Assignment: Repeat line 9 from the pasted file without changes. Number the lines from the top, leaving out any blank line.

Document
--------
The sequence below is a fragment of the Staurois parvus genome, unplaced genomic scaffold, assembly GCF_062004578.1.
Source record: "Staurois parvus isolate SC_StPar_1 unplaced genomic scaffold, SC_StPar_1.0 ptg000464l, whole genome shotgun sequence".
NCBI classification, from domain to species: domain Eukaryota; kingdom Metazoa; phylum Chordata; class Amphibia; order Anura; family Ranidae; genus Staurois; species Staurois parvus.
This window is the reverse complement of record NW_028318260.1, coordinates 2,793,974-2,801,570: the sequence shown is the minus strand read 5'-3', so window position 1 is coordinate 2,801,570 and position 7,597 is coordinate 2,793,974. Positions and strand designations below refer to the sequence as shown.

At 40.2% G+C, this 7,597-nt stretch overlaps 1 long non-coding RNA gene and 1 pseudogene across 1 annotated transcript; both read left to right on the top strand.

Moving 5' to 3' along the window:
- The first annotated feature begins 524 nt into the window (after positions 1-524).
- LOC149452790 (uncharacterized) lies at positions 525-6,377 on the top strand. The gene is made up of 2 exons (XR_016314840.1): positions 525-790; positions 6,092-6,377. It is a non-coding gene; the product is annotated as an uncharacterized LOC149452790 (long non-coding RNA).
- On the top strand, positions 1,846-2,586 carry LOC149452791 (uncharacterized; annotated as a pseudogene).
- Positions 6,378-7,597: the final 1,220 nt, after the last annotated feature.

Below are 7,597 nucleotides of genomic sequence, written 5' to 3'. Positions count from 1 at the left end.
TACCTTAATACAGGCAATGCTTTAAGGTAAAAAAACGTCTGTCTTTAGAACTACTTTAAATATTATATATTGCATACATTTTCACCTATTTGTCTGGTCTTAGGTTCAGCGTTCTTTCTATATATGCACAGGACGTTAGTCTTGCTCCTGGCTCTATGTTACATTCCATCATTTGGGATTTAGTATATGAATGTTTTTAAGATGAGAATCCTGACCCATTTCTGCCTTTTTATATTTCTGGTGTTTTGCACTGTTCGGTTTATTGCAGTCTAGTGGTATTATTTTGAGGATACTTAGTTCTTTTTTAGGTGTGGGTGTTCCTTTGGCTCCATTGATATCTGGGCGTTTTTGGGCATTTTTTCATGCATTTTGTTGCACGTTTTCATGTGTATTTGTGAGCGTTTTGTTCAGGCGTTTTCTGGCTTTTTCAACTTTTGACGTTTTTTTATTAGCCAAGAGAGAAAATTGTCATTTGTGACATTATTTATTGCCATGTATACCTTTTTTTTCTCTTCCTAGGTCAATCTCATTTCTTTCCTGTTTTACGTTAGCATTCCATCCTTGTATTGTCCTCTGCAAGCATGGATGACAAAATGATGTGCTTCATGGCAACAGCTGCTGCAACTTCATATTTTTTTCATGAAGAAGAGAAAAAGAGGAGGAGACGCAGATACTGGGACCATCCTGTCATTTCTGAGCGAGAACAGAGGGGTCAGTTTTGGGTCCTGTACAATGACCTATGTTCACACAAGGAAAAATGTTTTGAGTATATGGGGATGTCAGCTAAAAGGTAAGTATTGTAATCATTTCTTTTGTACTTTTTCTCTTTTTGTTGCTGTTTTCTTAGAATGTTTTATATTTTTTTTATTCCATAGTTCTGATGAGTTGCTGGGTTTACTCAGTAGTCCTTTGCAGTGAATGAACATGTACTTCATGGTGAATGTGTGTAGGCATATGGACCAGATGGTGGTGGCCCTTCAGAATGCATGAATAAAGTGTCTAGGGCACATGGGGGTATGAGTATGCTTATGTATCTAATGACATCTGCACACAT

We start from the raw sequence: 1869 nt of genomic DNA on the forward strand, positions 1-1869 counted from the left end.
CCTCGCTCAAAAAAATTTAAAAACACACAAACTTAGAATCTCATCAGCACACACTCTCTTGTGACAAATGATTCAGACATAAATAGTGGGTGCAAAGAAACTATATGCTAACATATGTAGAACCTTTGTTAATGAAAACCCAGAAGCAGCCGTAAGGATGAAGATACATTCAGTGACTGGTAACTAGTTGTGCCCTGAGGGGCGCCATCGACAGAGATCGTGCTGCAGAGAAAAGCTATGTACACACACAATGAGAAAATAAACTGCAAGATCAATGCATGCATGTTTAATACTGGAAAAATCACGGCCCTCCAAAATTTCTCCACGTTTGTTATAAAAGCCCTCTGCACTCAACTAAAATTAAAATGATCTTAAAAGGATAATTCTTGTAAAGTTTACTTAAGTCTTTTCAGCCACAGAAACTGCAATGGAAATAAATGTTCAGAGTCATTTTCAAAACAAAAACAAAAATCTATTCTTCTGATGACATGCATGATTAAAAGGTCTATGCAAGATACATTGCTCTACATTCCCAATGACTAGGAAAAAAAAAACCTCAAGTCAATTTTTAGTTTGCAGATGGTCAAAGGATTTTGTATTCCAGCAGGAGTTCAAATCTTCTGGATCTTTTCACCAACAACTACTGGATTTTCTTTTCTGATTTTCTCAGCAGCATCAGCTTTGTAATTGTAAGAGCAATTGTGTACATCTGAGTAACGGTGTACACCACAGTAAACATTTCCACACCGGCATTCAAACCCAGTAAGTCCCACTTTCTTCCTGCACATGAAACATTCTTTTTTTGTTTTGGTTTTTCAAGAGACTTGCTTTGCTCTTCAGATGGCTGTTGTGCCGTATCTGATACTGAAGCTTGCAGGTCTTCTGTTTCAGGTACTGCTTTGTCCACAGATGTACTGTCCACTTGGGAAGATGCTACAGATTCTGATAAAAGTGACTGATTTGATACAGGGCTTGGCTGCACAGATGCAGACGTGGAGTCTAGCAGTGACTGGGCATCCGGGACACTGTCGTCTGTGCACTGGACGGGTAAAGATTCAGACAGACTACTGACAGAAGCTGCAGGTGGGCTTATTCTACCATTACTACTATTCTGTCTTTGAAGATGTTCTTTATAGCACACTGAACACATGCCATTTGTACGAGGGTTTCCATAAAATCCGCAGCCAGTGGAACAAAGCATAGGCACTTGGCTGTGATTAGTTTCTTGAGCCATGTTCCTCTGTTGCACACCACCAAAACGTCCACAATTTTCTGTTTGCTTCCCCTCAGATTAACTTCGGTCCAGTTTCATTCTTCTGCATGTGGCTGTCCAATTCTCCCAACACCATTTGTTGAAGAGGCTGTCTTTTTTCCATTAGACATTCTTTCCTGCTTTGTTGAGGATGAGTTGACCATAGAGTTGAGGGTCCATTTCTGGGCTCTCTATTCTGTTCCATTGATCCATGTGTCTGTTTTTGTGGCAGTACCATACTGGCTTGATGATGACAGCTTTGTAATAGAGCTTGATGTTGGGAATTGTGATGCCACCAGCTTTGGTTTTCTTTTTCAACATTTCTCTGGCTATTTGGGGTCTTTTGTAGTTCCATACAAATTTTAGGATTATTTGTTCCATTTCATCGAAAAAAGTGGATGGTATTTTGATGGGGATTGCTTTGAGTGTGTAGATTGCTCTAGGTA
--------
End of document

- On the top strand, positions 1,846-2,586 carry LOC149452791 (uncharacterized; annotated as a pseudogene).